We don't have a correct entry yet to our latest contest challenge, in which your challenge is to e-mail us at with the answer to the question of how many baseballs are used each season in all of Major League Baseball, both American League and National League combined. So we'll keep the contest open until Wednesday, August 25 at noontime. If we receive multiple correct answers we'll choose a winner of the $10.00 That's Entertainment gift certificate by a roll of the dice. If we don't have a correct answer by then, we'll choose a winner from the entry that comes closest to the correct answer.

That's all for now, so have a great comic book reading week and see you again next week Here In Bongo Congo

Friday, August 13, 2010

Comic Reviews: 8/13/10

Here In Bongo Congo

Good King Leonardo found four very interesting new comics to review this week on the That's Entertainment new issues boardwalk (love that new carpet along the boardwalk!), one from D.C. Comics and three from Marvel Comics, so let's see what they're all about:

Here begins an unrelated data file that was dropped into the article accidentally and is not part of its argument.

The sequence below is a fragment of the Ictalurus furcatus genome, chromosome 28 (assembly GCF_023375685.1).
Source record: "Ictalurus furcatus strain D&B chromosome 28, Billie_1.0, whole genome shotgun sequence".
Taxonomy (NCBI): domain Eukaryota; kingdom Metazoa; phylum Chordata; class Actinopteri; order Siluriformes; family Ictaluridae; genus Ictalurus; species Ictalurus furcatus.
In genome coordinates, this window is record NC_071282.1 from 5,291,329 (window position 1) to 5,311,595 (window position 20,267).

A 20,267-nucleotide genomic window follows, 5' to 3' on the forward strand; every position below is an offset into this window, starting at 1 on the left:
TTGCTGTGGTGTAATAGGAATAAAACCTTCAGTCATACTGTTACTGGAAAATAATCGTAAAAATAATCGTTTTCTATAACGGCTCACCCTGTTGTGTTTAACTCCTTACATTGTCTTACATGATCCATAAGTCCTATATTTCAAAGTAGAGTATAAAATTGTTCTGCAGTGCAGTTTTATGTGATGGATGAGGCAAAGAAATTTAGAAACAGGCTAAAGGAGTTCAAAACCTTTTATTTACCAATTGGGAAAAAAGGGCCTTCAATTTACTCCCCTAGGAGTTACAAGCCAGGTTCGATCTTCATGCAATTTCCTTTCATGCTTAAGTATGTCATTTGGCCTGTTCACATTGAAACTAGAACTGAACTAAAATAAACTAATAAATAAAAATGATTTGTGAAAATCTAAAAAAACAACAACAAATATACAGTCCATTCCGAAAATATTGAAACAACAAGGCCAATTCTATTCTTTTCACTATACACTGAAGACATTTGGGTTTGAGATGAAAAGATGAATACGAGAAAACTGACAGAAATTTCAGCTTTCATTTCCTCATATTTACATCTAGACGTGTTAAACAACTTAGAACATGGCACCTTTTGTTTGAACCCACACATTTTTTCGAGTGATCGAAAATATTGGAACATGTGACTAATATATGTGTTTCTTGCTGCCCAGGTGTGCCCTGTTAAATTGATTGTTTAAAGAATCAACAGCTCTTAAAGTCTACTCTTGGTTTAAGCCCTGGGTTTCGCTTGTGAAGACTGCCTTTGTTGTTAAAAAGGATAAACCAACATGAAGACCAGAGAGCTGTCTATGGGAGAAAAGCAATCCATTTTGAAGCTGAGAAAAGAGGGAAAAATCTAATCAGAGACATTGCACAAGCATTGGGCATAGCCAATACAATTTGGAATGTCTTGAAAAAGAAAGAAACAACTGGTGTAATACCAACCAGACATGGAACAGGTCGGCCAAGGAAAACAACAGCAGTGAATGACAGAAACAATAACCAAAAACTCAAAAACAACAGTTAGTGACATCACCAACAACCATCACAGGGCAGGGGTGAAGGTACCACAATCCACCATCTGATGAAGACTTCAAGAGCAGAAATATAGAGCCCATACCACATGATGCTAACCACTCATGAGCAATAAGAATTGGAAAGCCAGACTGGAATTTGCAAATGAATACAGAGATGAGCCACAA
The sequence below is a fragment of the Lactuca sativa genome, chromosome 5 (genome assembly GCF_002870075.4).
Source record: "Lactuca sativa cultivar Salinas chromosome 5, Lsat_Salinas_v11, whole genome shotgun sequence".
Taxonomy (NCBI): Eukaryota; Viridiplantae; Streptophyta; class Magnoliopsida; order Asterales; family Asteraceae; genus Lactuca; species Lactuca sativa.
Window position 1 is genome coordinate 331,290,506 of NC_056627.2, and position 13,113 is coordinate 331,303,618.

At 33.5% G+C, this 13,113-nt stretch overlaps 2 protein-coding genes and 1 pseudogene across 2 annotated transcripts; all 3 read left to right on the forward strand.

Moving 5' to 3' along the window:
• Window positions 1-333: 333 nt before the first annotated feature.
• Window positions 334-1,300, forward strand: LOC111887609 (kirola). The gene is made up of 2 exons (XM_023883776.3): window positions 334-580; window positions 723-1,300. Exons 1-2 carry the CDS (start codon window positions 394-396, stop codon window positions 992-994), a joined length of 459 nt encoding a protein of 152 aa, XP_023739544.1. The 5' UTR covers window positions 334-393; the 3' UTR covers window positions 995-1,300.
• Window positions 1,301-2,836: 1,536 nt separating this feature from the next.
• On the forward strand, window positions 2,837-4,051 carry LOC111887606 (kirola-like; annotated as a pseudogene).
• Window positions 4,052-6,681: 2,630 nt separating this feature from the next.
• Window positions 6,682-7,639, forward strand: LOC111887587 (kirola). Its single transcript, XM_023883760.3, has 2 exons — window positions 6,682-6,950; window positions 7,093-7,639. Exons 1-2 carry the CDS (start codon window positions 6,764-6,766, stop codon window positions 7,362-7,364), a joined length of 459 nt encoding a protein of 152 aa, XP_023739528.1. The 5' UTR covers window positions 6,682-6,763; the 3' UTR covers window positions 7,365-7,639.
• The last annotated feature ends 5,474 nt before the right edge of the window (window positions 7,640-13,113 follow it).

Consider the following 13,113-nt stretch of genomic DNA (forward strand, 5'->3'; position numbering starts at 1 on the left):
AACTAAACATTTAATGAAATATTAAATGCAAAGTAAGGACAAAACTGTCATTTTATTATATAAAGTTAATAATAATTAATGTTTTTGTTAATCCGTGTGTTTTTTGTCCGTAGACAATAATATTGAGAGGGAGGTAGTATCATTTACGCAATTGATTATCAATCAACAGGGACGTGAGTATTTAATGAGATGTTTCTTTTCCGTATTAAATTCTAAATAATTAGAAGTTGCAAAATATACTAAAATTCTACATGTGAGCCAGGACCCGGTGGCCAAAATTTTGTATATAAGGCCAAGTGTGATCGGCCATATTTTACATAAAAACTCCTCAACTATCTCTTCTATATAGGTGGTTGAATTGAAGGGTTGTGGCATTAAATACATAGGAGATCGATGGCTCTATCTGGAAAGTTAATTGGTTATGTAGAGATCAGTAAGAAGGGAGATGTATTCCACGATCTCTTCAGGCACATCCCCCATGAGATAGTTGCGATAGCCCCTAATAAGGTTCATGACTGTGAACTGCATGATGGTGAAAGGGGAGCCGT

Superman: The Last Family Of Krypton #1
Publisher: D.C. Comics
Cary Bates: Writer
Renato Arlem: Art
Allen Passalaqua: Colors

DC Comics has just kicked-off a new three-issue mini-series entitled "Superman: The Last Family Of Krypton." The title is written by veteran Cary Bates with art by Renato Arlem and colors by Allen Passalaqua. This is one of those occasional "What If?" storylines giving us an alternate version of a superhero's established comic book universe. In this case, the creative team explores the story possibilities in answer to the question of what if Superman's parents Jor-El and Lara had rocketed to Earth along with him back when he was a baby and their homeworld of Krypton exploded.